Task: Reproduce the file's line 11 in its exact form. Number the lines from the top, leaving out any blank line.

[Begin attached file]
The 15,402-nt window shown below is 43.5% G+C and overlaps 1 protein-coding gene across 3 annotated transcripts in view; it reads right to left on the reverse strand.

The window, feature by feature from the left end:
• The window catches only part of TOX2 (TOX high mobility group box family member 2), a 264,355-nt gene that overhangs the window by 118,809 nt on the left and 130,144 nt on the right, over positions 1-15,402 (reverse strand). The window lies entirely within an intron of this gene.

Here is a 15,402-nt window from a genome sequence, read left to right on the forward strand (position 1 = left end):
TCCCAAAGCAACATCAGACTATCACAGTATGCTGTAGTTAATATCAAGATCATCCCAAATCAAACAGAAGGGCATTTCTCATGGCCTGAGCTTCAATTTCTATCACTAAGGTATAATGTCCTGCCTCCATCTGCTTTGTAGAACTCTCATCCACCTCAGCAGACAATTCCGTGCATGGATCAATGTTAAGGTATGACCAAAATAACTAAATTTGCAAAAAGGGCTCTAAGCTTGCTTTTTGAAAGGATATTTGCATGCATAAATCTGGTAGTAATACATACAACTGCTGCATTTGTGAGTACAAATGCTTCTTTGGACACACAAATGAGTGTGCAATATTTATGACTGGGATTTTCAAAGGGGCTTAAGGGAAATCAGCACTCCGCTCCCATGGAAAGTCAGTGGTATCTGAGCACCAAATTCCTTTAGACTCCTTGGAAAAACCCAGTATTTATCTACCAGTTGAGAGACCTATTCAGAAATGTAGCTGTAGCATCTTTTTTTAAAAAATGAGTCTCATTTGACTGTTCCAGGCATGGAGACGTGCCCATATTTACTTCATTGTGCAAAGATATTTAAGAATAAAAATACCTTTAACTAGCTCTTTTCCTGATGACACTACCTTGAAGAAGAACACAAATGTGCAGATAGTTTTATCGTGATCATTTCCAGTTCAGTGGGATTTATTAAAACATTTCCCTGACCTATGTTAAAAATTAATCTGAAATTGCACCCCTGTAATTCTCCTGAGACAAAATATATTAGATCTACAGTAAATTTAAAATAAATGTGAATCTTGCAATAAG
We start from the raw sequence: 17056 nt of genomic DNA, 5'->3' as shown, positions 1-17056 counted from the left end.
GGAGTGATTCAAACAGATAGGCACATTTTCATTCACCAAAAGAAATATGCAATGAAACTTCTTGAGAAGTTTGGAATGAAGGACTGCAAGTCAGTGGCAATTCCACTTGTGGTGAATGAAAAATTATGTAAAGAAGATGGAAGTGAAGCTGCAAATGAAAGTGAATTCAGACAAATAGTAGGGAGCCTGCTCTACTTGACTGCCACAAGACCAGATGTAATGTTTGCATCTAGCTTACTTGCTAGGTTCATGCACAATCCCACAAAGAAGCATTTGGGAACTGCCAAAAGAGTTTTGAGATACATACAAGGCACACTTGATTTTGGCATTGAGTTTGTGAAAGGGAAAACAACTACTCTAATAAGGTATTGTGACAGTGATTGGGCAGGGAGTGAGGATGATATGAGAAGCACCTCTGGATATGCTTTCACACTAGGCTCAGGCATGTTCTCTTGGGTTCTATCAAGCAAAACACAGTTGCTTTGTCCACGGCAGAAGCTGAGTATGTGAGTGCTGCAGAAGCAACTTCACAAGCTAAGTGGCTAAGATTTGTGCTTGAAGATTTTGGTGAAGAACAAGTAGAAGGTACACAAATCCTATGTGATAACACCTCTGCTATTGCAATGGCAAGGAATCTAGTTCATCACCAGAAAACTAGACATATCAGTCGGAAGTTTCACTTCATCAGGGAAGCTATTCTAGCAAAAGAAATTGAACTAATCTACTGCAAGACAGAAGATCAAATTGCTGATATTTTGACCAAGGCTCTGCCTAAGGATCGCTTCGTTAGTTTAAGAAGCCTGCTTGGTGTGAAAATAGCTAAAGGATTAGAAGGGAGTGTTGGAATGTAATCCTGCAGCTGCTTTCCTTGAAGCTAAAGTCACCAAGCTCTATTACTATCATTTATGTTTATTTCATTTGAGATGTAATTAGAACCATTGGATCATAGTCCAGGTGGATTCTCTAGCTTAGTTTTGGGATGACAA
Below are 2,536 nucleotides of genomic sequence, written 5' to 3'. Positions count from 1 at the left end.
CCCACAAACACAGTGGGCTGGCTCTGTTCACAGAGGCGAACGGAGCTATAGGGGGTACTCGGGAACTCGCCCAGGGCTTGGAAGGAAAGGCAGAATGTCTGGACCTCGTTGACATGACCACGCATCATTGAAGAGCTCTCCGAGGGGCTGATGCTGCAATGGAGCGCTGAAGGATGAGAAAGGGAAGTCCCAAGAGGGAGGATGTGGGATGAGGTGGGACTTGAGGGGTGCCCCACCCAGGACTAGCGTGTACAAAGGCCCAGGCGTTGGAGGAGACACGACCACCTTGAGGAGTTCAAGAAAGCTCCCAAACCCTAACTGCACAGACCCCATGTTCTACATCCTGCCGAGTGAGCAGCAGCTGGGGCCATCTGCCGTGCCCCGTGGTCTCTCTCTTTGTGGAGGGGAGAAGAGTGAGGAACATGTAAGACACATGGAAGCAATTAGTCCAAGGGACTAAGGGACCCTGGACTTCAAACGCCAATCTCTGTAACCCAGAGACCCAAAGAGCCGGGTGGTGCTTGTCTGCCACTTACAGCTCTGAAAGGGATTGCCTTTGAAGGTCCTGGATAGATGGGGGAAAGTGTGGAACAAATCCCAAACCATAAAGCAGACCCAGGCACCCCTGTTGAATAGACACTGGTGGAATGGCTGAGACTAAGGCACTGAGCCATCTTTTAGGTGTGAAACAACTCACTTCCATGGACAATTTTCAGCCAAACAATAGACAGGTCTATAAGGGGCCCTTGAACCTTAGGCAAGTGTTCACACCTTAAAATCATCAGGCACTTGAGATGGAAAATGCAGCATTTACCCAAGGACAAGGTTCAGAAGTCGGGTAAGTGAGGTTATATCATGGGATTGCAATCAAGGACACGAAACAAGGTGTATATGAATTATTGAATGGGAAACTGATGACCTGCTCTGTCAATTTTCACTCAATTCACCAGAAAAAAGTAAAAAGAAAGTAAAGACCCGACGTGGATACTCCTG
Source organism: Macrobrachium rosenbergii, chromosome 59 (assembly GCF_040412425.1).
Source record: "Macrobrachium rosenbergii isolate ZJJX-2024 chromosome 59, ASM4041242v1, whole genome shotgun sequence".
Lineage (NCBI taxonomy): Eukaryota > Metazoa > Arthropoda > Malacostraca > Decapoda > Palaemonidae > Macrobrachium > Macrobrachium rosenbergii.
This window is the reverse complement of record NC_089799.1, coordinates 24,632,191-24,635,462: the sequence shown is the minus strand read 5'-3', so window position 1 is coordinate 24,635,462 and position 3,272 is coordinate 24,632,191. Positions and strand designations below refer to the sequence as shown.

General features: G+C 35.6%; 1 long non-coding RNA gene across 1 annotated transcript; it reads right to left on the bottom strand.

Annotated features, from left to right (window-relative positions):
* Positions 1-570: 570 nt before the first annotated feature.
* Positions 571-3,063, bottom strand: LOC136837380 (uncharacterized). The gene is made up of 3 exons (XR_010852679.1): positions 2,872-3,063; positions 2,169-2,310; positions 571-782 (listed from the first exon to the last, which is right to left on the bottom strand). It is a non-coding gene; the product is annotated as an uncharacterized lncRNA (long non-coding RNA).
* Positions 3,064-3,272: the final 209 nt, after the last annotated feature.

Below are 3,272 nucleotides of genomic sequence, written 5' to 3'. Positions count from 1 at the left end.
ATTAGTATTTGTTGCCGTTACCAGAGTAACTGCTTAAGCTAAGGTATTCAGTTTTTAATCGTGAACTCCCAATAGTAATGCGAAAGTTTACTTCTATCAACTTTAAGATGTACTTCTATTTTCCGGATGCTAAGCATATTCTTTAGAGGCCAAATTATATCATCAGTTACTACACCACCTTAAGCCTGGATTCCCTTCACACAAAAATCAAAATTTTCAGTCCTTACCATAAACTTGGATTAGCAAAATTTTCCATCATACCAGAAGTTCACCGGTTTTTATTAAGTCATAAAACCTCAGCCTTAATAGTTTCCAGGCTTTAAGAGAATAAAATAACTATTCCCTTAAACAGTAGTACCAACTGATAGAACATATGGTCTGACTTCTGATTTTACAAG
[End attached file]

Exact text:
Source record: "Macrobrachium rosenbergii isolate ZJJX-2024 chromosome 59, ASM4041242v1, whole genome shotgun sequence".